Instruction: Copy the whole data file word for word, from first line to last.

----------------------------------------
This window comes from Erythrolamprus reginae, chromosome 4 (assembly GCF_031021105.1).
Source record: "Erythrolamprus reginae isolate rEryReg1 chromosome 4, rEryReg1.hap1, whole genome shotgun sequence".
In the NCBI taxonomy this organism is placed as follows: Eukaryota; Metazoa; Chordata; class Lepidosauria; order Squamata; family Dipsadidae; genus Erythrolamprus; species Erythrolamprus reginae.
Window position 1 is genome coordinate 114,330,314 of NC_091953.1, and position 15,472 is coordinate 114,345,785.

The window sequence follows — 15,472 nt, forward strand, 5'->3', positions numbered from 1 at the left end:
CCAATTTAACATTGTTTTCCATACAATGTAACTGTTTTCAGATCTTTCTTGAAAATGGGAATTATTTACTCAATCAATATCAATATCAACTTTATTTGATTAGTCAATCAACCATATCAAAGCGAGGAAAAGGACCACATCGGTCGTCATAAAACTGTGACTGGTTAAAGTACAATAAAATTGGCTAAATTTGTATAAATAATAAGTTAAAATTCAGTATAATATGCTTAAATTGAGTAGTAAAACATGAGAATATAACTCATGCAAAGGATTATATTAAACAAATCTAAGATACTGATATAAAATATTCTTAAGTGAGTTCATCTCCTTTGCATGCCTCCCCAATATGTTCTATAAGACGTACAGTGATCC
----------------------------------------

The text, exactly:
This window comes from Erythrolamprus reginae, chromosome 4 (assembly GCF_031021105.1).
Source record: "Erythrolamprus reginae isolate rEryReg1 chromosome 4, rEryReg1.hap1, whole genome shotgun sequence".
In the NCBI taxonomy this organism is placed as follows: Eukaryota; Metazoa; Chordata; class Lepidosauria; order Squamata; family Dipsadidae; genus Erythrolamprus; species Erythrolamprus reginae.
Window position 1 is genome coordinate 114,330,314 of NC_091953.1, and position 15,472 is coordinate 114,345,785.

The window sequence follows — 15,472 nt, forward strand, 5'->3', positions numbered from 1 at the left end:
CCAATTTAACATTGTTTTCCATACAATGTAACTGTTTTCAGATCTTTCTTGAAAATGGGAATTATTTACTCAATCAATATCAATATCAACTTTATTTGATTAGTCAATCAACCATATCAAAGCGAGGAAAAGGACCACATCGGTCGTCATAAAACTGTGACTGGTTAAAGTACAATAAAATTGGCTAAATTTGTATAAATAATAAGTTAAAATTCAGTATAATATGCTTAAATTGAGTAGTAAAACATGAGAATATAACTCATGCAAAGGATTATATTAAACAAATCTAAGATACTGATATAAAATATTCTTAAGTGAGTTCATCTCCTTTGCATGCCTCCCCAATATGTTCTATAAGACGTACAGTGATCC